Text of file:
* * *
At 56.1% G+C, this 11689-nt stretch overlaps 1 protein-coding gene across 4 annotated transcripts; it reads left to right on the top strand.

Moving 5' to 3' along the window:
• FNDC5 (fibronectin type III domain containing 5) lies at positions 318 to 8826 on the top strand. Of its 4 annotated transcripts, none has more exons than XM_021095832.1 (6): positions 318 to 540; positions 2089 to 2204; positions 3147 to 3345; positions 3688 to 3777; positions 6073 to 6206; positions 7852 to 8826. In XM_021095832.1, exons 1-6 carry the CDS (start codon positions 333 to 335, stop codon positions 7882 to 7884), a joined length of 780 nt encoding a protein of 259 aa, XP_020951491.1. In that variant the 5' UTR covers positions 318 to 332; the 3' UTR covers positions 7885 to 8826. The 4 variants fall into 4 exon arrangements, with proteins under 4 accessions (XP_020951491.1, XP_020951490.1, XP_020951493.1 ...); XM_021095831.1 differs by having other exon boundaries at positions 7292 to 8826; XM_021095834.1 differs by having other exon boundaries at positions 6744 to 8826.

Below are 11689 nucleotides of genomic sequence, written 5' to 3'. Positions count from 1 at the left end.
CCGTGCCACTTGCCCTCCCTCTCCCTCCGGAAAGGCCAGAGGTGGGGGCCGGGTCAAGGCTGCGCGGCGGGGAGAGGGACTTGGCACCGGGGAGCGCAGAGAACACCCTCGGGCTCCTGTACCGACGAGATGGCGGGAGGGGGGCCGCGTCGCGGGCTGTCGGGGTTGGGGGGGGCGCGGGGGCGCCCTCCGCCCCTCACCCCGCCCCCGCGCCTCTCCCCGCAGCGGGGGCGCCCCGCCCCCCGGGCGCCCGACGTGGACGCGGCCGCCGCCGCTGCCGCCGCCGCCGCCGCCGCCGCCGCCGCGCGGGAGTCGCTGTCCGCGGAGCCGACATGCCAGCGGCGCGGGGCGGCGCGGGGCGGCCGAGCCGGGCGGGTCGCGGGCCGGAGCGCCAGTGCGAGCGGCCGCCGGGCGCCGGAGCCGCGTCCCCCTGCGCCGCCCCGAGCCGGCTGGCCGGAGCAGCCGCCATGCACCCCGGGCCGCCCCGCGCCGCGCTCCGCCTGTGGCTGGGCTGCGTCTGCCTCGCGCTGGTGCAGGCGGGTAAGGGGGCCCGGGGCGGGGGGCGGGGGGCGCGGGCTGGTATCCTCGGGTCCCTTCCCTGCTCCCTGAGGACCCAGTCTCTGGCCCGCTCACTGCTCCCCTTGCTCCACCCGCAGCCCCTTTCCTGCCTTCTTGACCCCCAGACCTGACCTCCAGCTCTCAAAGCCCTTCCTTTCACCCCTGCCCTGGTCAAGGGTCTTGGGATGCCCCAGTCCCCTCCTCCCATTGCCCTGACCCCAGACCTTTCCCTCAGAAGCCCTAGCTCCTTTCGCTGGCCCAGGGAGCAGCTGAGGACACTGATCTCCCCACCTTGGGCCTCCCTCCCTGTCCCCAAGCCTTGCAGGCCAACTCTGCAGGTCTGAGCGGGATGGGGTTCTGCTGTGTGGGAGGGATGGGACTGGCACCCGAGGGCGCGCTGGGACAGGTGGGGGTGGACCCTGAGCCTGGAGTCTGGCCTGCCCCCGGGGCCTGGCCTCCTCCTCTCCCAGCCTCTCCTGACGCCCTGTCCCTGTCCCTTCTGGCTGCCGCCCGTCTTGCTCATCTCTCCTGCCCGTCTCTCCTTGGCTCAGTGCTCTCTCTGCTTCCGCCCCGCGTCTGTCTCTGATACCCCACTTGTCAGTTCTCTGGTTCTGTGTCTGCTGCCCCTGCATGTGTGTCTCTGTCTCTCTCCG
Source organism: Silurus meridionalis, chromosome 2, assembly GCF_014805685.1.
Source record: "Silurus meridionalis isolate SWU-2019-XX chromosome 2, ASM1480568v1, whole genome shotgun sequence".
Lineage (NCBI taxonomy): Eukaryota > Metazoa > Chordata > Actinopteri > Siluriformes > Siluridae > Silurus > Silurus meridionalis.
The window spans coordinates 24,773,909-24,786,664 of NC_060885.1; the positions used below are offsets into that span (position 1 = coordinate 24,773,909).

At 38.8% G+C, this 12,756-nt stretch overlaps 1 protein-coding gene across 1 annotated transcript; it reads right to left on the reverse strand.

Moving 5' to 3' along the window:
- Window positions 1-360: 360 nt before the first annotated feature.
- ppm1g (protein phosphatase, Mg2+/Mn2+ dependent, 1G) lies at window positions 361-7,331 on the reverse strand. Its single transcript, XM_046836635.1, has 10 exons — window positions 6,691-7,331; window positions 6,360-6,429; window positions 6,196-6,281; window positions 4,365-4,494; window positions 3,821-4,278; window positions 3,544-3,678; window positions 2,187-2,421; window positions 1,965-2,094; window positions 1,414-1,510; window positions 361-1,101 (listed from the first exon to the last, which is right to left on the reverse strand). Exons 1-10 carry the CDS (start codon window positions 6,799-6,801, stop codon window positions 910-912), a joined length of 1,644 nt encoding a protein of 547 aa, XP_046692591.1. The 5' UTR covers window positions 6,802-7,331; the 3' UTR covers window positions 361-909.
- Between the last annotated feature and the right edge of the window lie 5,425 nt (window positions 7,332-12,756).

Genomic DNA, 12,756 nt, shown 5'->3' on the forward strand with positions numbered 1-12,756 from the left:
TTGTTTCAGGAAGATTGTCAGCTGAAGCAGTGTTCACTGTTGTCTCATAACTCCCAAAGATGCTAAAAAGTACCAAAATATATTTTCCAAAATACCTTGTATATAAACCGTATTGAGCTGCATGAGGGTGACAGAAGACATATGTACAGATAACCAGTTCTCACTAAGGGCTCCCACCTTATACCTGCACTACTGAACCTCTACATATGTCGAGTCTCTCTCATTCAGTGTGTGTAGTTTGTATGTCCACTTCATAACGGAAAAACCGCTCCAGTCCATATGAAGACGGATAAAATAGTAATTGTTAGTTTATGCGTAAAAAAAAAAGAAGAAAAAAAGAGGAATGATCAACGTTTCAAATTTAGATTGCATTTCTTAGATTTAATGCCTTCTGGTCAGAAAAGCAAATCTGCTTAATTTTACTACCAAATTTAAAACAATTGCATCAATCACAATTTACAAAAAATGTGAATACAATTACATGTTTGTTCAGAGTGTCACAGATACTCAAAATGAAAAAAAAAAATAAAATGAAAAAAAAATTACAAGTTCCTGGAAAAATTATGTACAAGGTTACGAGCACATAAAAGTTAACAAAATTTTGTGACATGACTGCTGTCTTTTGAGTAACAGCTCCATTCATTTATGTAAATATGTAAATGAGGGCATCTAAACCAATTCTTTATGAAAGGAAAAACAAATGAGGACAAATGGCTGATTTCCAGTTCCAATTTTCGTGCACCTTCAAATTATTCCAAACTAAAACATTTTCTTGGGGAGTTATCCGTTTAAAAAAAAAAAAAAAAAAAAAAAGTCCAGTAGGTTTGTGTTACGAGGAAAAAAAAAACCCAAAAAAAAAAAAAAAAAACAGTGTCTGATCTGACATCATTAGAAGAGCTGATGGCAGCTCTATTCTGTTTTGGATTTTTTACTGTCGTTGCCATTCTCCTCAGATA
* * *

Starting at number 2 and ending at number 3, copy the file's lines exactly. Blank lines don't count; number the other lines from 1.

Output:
Moving 5' to 3' along the window:
• FNDC5 (fibronectin type III domain containing 5) lies at positions 318 to 8826 on the top strand. Of its 4 annotated transcripts, none has more exons than XM_021095832.1 (6): positions 318 to 540; positions 2089 to 2204; positions 3147 to 3345; positions 3688 to 3777; positions 6073 to 6206; positions 7852 to 8826. In XM_021095832.1, exons 1-6 carry the CDS (start codon positions 333 to 335, stop codon positions 7882 to 7884), a joined length of 780 nt encoding a protein of 259 aa, XP_020951491.1. In that variant the 5' UTR covers positions 318 to 332; the 3' UTR covers positions 7885 to 8826. The 4 variants fall into 4 exon arrangements, with proteins under 4 accessions (XP_020951491.1, XP_020951490.1, XP_020951493.1 ...); XM_021095831.1 differs by having other exon boundaries at positions 7292 to 8826; XM_021095834.1 differs by having other exon boundaries at positions 6744 to 8826.